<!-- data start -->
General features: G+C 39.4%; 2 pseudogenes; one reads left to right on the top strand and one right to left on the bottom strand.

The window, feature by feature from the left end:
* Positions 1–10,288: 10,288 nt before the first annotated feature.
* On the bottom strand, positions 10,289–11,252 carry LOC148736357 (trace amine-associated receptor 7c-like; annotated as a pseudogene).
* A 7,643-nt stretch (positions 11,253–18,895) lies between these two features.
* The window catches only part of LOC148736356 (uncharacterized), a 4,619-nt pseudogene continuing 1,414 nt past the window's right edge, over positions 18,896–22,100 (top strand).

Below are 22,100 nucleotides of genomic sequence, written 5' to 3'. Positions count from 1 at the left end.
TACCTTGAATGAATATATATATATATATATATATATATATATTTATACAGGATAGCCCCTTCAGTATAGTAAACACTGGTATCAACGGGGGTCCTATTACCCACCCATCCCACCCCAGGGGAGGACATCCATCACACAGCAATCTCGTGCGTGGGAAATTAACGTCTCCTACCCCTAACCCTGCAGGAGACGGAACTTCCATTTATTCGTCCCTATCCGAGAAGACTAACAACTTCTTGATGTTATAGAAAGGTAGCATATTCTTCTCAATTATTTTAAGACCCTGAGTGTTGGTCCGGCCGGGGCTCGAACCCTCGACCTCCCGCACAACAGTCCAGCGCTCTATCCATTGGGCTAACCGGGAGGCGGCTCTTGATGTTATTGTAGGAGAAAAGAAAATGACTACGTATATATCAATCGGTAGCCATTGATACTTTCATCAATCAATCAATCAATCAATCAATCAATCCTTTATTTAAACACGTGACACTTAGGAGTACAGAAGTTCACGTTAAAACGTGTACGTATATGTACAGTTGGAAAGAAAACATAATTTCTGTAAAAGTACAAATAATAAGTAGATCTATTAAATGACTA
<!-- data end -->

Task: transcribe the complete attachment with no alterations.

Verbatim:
General features: G+C 39.4%; 2 pseudogenes; one reads left to right on the top strand and one right to left on the bottom strand.

The window, feature by feature from the left end:
* Positions 1–10,288: 10,288 nt before the first annotated feature.
* On the bottom strand, positions 10,289–11,252 carry LOC148736357 (trace amine-associated receptor 7c-like; annotated as a pseudogene).
* A 7,643-nt stretch (positions 11,253–18,895) lies between these two features.
* The window catches only part of LOC148736356 (uncharacterized), a 4,619-nt pseudogene continuing 1,414 nt past the window's right edge, over positions 18,896–22,100 (top strand).

Below are 22,100 nucleotides of genomic sequence, written 5' to 3'. Positions count from 1 at the left end.
TACCTTGAATGAATATATATATATATATATATATATATATATTTATACAGGATAGCCCCTTCAGTATAGTAAACACTGGTATCAACGGGGGTCCTATTACCCACCCATCCCACCCCAGGGGAGGACATCCATCACACAGCAATCTCGTGCGTGGGAAATTAACGTCTCCTACCCCTAACCCTGCAGGAGACGGAACTTCCATTTATTCGTCCCTATCCGAGAAGACTAACAACTTCTTGATGTTATAGAAAGGTAGCATATTCTTCTCAATTATTTTAAGACCCTGAGTGTTGGTCCGGCCGGGGCTCGAACCCTCGACCTCCCGCACAACAGTCCAGCGCTCTATCCATTGGGCTAACCGGGAGGCGGCTCTTGATGTTATTGTAGGAGAAAAGAAAATGACTACGTATATATCAATCGGTAGCCATTGATACTTTCATCAATCAATCAATCAATCAATCAATCAATCCTTTATTTAAACACGTGACACTTAGGAGTACAGAAGTTCACGTTAAAACGTGTACGTATATGTACAGTTGGAAAGAAAACATAATTTCTGTAAAAGTACAAATAATAAGTAGATCTATTAAATGACTA